28 August 2008 06:20 [Source: ICIS news]By Peh Soo Hwee
SINGAPORE (ICIS news)--Asian naphtha-based crackers face more production cuts as operators are currently suffering from the twin blows of high raw material costs and weak downstream demand, traders and producers said on Friday.
"As long as the situation stays the same – high naphtha and low ethylene prices – we can expect more cuts," said a regional olefins trader.
Japan’s largest cracker operator Mitsubishi Chemical said that it planned to cut the operating rates at its three crackers to 80-85% from September-December due to weak downstream demand. The move also triggered other producers in the region to mull similar cuts.
"We are seriously considering cutting production because the ethylene price is coming down much faster than the feedstock price," said a source from Lotte Daesan, which runs South Korea’s largest cracker. The facility at Daesan, which is currently running at 100%, has a nameplate ethylene capacity of 1m tonnes/year.
Yeochun Naphtha Cracking Center (YNCC) also announced last week that it had reduced the operating rates at its three crackers to 95% due to poor economics and planned to maintain the lower production levels into early October if margins did not improve.
The production cuts in Asia have come as ethylene spot prices continue to spiral downwards after hitting a 16-year high of above $1,700/tonne CFR (cost and freight) northeast (NE) Asia in early July.
PE prices had slipped to levels in the low $1,700s/tonne CFR China amid very weak import demand and high domestic stock levels, but were still maintaining a comfortable spread to spot ethylene prices although some traders said there was room for further declines.
Poor demand partly due to a global economic slowdown led by the US had hurt exports, leading ethylene end-users in NE Asia to scale back production. Recent declines in upstream crude and ethylene values also exerted downward pressure on product prices, they said.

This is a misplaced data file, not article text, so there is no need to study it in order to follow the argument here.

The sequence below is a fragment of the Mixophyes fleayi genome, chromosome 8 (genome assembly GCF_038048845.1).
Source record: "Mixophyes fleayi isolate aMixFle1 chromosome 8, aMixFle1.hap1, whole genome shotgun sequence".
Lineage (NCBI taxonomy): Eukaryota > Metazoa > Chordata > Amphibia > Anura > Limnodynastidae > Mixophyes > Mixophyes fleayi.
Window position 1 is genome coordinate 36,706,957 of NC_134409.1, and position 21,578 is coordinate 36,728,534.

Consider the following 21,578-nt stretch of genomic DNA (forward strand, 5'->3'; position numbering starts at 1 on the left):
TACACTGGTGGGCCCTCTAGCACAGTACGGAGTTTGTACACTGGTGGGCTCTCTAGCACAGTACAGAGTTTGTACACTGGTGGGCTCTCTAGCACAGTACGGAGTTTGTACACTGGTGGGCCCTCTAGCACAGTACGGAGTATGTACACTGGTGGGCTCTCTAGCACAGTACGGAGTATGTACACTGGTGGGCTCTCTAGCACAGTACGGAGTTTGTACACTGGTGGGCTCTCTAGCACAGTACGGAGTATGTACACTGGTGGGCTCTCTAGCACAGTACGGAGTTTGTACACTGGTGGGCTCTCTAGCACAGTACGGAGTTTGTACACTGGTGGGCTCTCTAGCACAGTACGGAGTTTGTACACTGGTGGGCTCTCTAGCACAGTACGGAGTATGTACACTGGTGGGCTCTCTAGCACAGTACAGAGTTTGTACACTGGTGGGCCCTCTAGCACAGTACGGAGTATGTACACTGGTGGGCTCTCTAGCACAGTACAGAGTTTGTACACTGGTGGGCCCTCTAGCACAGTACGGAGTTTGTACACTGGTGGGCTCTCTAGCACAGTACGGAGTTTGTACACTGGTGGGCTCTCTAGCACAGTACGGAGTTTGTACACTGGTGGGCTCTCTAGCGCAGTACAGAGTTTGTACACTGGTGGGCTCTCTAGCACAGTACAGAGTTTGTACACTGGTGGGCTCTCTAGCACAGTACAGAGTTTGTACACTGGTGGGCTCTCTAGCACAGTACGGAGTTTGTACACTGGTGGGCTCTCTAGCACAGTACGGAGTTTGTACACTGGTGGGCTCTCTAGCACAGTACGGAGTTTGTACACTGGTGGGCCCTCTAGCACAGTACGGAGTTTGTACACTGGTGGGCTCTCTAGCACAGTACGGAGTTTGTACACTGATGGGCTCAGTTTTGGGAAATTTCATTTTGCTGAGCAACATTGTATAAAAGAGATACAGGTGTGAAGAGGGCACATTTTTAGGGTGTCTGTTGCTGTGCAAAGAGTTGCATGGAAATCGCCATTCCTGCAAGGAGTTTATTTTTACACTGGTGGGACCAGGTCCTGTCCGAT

Traders said it was not clear if the cracker cutbacks would help to shore up ethylene prices, which were hovering at a four-month low of $1,350-1,370/tonne CFR NE Asia during the week.
"Supply especially from the Middle East is still ample while there has been a slowdown in demand," said a Singapore-based olefins trader.
Iran – the largest exporter of ethylene from the Middle East – was expected to deliver around 15 ships in September, unchanged from August volumes, traders said.
As a result, sentiment in the ethylene spot market remained subdued and sellers and buyers were not in the mood to talk business in the current bearish climate.
Some traders said they were monitoring the market situation in China post-Olympics to see if there would be a rebound in demand although some local industry players remained pessimistic about the outlook for ethylene and its derivative markets.
"Right now we can’t really see any improvement in demand, which is still very weak," said a Chinese vinyls producer in Mandarin. "We are still running our plants at 70-80% and we have more than enough ethylene."
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